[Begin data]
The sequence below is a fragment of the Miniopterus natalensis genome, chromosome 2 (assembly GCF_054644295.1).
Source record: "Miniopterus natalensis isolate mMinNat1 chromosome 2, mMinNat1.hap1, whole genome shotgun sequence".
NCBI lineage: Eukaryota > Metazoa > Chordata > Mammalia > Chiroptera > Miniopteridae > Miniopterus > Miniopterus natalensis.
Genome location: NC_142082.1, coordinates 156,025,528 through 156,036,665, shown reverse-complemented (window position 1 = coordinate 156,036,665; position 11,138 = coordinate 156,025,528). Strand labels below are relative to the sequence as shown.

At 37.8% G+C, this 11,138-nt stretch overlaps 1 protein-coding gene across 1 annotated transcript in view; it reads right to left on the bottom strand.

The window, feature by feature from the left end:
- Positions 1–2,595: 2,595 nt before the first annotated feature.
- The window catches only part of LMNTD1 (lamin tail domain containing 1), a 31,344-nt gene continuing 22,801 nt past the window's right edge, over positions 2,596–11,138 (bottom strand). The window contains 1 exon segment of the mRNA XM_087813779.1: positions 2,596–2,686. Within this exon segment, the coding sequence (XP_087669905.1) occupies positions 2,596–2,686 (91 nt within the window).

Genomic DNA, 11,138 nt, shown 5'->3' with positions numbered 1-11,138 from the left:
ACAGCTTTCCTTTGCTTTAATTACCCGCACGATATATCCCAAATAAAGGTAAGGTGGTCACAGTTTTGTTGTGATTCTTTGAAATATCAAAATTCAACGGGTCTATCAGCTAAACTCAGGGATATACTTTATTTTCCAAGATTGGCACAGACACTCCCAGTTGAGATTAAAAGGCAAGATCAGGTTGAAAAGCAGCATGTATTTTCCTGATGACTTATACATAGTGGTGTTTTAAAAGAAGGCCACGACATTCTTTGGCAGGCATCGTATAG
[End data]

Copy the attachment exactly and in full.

The sequence below is a fragment of the Miniopterus natalensis genome, chromosome 2 (assembly GCF_054644295.1).
Source record: "Miniopterus natalensis isolate mMinNat1 chromosome 2, mMinNat1.hap1, whole genome shotgun sequence".
NCBI lineage: Eukaryota > Metazoa > Chordata > Mammalia > Chiroptera > Miniopteridae > Miniopterus > Miniopterus natalensis.
Genome location: NC_142082.1, coordinates 156,025,528 through 156,036,665, shown reverse-complemented (window position 1 = coordinate 156,036,665; position 11,138 = coordinate 156,025,528). Strand labels below are relative to the sequence as shown.

At 37.8% G+C, this 11,138-nt stretch overlaps 1 protein-coding gene across 1 annotated transcript in view; it reads right to left on the bottom strand.

The window, feature by feature from the left end:
- Positions 1–2,595: 2,595 nt before the first annotated feature.
- The window catches only part of LMNTD1 (lamin tail domain containing 1), a 31,344-nt gene continuing 22,801 nt past the window's right edge, over positions 2,596–11,138 (bottom strand). The window contains 1 exon segment of the mRNA XM_087813779.1: positions 2,596–2,686. Within this exon segment, the coding sequence (XP_087669905.1) occupies positions 2,596–2,686 (91 nt within the window).

Genomic DNA, 11,138 nt, shown 5'->3' with positions numbered 1-11,138 from the left:
ACAGCTTTCCTTTGCTTTAATTACCCGCACGATATATCCCAAATAAAGGTAAGGTGGTCACAGTTTTGTTGTGATTCTTTGAAATATCAAAATTCAACGGGTCTATCAGCTAAACTCAGGGATATACTTTATTTTCCAAGATTGGCACAGACACTCCCAGTTGAGATTAAAAGGCAAGATCAGGTTGAAAAGCAGCATGTATTTTCCTGATGACTTATACATAGTGGTGTTTTAAAAGAAGGCCACGACATTCTTTGGCAGGCATCGTATAG